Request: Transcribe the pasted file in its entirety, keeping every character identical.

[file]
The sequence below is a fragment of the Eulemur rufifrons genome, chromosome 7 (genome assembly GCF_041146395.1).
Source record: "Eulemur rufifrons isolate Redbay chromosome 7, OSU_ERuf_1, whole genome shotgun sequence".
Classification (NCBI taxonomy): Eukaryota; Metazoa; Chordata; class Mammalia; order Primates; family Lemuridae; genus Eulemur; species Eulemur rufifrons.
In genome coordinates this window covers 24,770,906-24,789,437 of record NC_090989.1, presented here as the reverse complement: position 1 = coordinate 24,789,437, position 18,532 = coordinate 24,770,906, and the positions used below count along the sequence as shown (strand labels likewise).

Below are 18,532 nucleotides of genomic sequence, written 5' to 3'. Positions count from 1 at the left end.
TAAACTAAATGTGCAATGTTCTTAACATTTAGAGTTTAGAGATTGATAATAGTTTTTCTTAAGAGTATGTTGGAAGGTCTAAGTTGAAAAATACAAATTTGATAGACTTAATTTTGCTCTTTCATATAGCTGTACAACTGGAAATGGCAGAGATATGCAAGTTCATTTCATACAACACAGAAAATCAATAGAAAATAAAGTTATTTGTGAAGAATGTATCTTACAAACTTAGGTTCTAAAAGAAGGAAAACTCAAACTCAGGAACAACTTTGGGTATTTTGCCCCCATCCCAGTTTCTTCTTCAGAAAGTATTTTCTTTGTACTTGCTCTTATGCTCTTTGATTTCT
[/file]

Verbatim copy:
The sequence below is a fragment of the Eulemur rufifrons genome, chromosome 7 (genome assembly GCF_041146395.1).
Source record: "Eulemur rufifrons isolate Redbay chromosome 7, OSU_ERuf_1, whole genome shotgun sequence".
Classification (NCBI taxonomy): Eukaryota; Metazoa; Chordata; class Mammalia; order Primates; family Lemuridae; genus Eulemur; species Eulemur rufifrons.
In genome coordinates this window covers 24,770,906-24,789,437 of record NC_090989.1, presented here as the reverse complement: position 1 = coordinate 24,789,437, position 18,532 = coordinate 24,770,906, and the positions used below count along the sequence as shown (strand labels likewise).

Below are 18,532 nucleotides of genomic sequence, written 5' to 3'. Positions count from 1 at the left end.
TAAACTAAATGTGCAATGTTCTTAACATTTAGAGTTTAGAGATTGATAATAGTTTTTCTTAAGAGTATGTTGGAAGGTCTAAGTTGAAAAATACAAATTTGATAGACTTAATTTTGCTCTTTCATATAGCTGTACAACTGGAAATGGCAGAGATATGCAAGTTCATTTCATACAACACAGAAAATCAATAGAAAATAAAGTTATTTGTGAAGAATGTATCTTACAAACTTAGGTTCTAAAAGAAGGAAAACTCAAACTCAGGAACAACTTTGGGTATTTTGCCCCCATCCCAGTTTCTTCTTCAGAAAGTATTTTCTTTGTACTTGCTCTTATGCTCTTTGATTTCT